Battered by the Troubles in the early 1980s, Northern Ireland was stuck in the economic doldrums when charismatic US motor executive John DeLorean offered what looked to be a lifeline.
DeLorean cars retain a cult following more than 20 years later
A few short years later, his factory had closed and the prospective saviour was lucky to avoid jail after being caught pretty much red-handed with a briefcase full of cocaine.
Still wanted on charges of fraud in the UK at the time of his death at the age of 80, DeLorean's story is one of overreaching ambition, greed and a touch of Hollywood-style glitz.
Detroit-born DeLorean rose quickly through the ranks of the American motor industry and he certainly had the combination of ego and drive to attempt to turn Belfast into the centre of a new empire to challenge giants like Ford and Chevrolet.
He was an up-and-coming executive at General Motors who could have made it to the top when he quit in 1973 to launch the DeLorean Motor Car Company.
"I was the youngest vice president General Motors ever had, I was the youngest group executive, the youngest head of Pontiac, the youngest chief engineer and the youngest head of Chevrolet," he recalled.
Looking back, he described himself as "a pretty talented engineer".
"I don't think there's a car in the world that doesn't have something I created on it even now," he said.
Features patented by him included the recessed windscreen wiper and the overhead cam engine, and he created the GTO "muscle car" still fondly remembered more than 40 years later.
DELOREAN'S AMAZING CAREER
1956: Joined General Motors as Pontiac engineering director
1964: Created GTO
1973: Quit General Motors to form own company
1978: Secures funding for Belfast car factory
1981: First cars roll off production line
1982: Car plant closes
1983: DeLorean company collapses
1984: Acquitted of drugs charges
1999: Declared bankrupt
Having gone it alone, his next step was to find money to invest in his new company.
DeLorean's winning mixture of expertise and sales know-how convinced the Labour government to invest in his stainless steel gull-winged sports cars in 1978.
The government backed his factory with £80m of public money, in the hope that it would create 2,000 jobs in west Belfast.
"It'll be a great psychological boost for Ulster," said Labour Northern Ireland Secretary Roy Mason, adding that it would also be a "hammer blow" to the IRA.
Unemployment across Northern Ireland was twice the national average in the 1970s; nearly half the men in the Catholic areas close to DeLorean's proposed plant were out of work.
DeLorean's DMC-12 car began rolling off production lines at the Dunmurry plant in 1981, but before long, glitches started to plague the operation.
He weathered allegations of financial impropriety but even after the government's investment, he was asking for more money.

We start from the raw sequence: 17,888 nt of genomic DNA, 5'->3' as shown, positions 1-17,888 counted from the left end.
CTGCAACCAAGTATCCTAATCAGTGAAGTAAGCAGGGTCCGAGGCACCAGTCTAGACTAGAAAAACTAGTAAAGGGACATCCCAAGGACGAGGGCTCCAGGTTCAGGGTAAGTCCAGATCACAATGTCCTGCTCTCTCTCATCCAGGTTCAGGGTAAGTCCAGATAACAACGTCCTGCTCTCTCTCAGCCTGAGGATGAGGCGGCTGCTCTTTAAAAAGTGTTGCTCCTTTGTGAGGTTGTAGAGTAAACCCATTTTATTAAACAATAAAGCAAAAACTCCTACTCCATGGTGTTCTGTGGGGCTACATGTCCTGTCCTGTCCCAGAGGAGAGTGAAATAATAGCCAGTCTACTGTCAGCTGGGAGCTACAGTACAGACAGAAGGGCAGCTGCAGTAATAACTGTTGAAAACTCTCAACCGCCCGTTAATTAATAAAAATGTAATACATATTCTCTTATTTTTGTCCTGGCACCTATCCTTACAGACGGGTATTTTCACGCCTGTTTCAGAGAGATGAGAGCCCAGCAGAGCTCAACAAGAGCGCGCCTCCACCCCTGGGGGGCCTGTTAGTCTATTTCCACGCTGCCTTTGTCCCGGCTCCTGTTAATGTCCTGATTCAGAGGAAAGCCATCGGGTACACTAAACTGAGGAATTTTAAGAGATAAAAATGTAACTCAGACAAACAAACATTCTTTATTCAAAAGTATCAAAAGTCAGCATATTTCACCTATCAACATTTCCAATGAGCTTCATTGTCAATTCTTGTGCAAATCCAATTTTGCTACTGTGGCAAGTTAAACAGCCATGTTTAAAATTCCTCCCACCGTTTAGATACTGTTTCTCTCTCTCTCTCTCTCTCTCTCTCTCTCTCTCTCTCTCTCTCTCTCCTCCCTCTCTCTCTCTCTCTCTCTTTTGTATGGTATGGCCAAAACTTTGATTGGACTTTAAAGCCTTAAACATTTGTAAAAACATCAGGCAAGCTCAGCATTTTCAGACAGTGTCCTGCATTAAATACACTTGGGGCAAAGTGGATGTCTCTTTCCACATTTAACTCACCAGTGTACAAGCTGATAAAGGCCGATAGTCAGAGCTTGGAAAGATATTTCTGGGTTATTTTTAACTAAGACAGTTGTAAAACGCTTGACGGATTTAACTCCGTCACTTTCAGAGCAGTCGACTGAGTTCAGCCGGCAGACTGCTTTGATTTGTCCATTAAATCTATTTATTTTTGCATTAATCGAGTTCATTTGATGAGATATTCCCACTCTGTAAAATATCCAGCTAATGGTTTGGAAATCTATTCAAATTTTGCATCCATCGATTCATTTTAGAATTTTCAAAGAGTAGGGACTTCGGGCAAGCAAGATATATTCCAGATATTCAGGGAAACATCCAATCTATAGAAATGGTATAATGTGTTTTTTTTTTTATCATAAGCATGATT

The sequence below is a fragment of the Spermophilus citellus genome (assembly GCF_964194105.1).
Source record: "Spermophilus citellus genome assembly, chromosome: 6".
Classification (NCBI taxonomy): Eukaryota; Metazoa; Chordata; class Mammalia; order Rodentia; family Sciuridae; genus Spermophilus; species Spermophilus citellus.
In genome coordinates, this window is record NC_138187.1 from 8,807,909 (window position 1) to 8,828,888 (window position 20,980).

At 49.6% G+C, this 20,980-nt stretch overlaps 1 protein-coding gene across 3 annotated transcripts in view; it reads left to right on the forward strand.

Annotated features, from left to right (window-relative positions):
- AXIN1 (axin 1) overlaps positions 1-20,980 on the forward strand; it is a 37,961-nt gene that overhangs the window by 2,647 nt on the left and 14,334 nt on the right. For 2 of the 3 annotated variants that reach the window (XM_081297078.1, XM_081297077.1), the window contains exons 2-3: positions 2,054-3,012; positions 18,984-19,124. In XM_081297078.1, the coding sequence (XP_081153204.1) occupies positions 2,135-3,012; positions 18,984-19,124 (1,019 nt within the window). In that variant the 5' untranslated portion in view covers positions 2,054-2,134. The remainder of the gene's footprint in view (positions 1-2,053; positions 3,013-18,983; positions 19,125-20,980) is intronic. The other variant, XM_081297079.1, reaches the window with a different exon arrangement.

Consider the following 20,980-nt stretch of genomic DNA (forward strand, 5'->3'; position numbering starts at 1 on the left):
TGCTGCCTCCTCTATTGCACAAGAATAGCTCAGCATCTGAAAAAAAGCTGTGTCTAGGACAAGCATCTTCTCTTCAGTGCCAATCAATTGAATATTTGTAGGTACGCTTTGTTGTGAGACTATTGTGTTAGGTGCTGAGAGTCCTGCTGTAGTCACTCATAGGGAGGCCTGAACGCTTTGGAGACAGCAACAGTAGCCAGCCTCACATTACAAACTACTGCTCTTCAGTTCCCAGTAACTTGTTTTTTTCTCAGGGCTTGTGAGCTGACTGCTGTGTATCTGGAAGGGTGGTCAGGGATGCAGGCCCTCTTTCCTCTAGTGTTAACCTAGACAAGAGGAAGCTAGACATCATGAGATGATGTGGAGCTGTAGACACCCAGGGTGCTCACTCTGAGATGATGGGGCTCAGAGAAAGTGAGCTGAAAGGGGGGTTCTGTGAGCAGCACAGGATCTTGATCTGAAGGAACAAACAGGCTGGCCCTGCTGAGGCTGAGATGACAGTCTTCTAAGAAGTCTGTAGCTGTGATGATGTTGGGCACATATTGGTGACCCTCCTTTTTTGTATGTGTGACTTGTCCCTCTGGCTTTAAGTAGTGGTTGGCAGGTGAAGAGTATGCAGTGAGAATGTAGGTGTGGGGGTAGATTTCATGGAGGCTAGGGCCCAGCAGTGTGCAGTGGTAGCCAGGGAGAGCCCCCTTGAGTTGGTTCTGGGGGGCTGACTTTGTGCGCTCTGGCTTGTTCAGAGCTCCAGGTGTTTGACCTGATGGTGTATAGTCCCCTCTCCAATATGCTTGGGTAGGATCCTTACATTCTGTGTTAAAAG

Ivan Fallon, author of Dream Maker: The Rise and Fall of John DeLorean, says he was an "extraordinary engineer who rose from modest beginnings in Detroit" whose problems started when he "went Hollywood".
"He shed his wife, he went on a crash diet, he dyed his hair black and had a major face-lift - that manly chin was created by a foam-like material in his chin," he says.
"He stopped concentrating on what he was very good at, which was making cars, to become this jet-setting guy."
DeLorean's money woes were spiralling out of control and he had to do something to salvage his dream.
The DeLorean car was immortalised in Back to the Future
In 1982, he was arrested in Los Angeles and accused of conspiring to sell cocaine worth £12m.
He used the legal defence of entrapment and was acquitted of the drug charges in 1984, despite being caught on video calling a suitcase full of cocaine "good as gold".
By this time, DeLorean's dream of a giant motor empire in Belfast was over.
Fewer than 9,000 cars had rolled off the production lines before its closure in 1982.
DeLorean was later cleared of defrauding investors and declared himself bankrupt in 1999, but even at the time of his death, he was wanted by the British government for fraud.
The failure of the DeLorean company left a lot of people hurt and disappointed, including former worker Dick Mulholland:
"He was a guy who brought a dream, we all lived that dream, we all felt part of that dream... but when you found out what had really gone on, you had to say to yourself that a lot of the blame must lie with John DeLorean," he says.
In later life, DeLorean became a born-again Christian who confessed he had been an "arrogant egomaniac".
However, there is no doubt he enjoyed the ride.
"You get to a certain point and all of a sudden, you're living a lifestyle you can't believe," he said.
"A fleet of private planes at your disposal, everywhere you go there's cars to meet you at the airport, they take your luggage to the hotel to check it in - you basically do nothing.
"It was a pretty incredible life."